Snake venom and other toxinsí strength is measured using the LD50 (lethal dose 50%) test. It involves dosing several groups of animals with a substance either by mouth (force-feeding), by injection, via the skin or by inhalation. Animals used have included mice, rats, rabbits, cats, dogs, monkeys, fish and birds. The finishing point of the test is when half of the animals in the group have died. The amount of test substance that kills half the animals gives the LD50 figure. LD50 figures are used, in theory, to indicate the standard toxicity value for each chemical.
This test has many downfalls It† has been called "crude and unscientific". LD50 figures for a single chemical can vary enormously according to the species, strain, age, gender and even diet of the animals used in the tested. In one survey, the LD50 figure for the same substance tested by two different laboratories on the same species, varied by three to eleven-fold. Unfortuantly, there is not a more accurate or humane test. The test has to be repeated on more groups of animals and on a variety of species, so that an average LD50 figure can be obtained. The LD50 figure that is used to measure relative toxicities of various snake venoms is conducted using mice. This means the data is not† particularly accurate for estimateing how lethal a snake bite to a human would be. Using the LD50 test for estimating the danger of a particular species to humans is obvoiusly flaured. The snake currently ranking number one on that list has not been the cause of death to a human in any documented case history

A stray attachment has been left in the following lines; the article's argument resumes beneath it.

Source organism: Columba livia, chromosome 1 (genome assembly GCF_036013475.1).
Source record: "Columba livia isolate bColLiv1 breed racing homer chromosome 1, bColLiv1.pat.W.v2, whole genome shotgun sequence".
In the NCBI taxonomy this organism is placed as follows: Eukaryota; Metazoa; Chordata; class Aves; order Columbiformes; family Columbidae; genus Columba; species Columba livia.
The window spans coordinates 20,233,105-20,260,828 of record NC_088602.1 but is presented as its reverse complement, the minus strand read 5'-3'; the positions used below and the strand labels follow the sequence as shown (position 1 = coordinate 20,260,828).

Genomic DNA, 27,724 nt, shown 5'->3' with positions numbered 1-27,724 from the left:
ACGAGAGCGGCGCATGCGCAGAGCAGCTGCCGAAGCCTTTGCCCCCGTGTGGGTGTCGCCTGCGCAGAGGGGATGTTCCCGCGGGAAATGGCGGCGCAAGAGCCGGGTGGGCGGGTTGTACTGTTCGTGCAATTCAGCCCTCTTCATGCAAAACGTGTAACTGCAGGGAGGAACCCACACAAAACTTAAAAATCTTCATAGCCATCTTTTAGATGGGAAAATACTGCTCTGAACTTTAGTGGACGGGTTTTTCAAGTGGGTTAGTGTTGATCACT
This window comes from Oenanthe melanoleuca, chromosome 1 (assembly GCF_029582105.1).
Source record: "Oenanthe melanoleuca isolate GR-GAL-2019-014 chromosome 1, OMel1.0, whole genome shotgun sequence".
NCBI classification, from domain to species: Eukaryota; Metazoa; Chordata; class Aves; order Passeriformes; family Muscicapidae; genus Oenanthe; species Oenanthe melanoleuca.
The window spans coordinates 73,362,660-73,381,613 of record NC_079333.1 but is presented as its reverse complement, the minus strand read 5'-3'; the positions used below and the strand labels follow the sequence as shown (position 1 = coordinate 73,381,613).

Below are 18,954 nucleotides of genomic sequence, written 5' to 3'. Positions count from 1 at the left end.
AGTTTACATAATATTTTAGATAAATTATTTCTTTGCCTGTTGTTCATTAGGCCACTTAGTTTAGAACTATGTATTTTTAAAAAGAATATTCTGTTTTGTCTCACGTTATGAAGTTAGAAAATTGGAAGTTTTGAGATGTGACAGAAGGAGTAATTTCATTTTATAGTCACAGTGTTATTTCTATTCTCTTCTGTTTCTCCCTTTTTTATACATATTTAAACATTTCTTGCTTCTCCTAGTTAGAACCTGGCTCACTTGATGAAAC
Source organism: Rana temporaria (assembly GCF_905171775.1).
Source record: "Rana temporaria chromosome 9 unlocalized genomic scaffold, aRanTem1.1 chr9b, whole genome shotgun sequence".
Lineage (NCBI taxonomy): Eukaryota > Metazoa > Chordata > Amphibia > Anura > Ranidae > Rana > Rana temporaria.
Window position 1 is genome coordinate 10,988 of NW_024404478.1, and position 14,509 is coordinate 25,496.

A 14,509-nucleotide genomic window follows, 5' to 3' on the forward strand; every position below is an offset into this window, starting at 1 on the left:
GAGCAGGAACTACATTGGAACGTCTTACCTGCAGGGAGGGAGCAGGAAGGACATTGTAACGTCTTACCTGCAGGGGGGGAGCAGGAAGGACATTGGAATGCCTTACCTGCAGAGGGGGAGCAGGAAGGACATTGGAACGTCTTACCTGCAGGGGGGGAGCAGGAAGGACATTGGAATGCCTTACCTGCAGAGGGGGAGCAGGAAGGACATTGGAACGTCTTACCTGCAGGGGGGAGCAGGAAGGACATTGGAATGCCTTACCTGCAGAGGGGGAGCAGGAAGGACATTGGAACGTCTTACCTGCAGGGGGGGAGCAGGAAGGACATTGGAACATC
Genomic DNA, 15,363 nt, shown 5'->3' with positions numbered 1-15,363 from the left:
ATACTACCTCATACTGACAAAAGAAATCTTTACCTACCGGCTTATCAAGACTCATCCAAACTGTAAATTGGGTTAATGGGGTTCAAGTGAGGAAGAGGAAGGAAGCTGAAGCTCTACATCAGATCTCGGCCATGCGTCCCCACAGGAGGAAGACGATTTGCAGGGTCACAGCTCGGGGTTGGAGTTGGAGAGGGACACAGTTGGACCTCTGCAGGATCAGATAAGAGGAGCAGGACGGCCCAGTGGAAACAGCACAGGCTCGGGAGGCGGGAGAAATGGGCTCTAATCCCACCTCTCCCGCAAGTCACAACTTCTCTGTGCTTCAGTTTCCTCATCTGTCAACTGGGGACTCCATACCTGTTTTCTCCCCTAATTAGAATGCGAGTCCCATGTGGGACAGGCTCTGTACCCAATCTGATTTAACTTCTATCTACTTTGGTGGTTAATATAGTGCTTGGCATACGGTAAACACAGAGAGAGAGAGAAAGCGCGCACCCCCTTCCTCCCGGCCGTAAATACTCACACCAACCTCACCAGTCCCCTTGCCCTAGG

The distinction between venomous and poisonous animals is that venomous is applied to a creature that has the ability to secrete or utilise its venom externally, while poisonous includes creatures that contain a poisonous substance. Often poisonous creatures are harmless unless eaten whilst venomous creatures can often use their poison as a weapon. Snake venoms are chemicals made up of enzymes. These chemical can have two effects on the snakeís victims. They can paralyse and incapacitate their victim and ,often but not always, the snake venom helps start digesting the prey.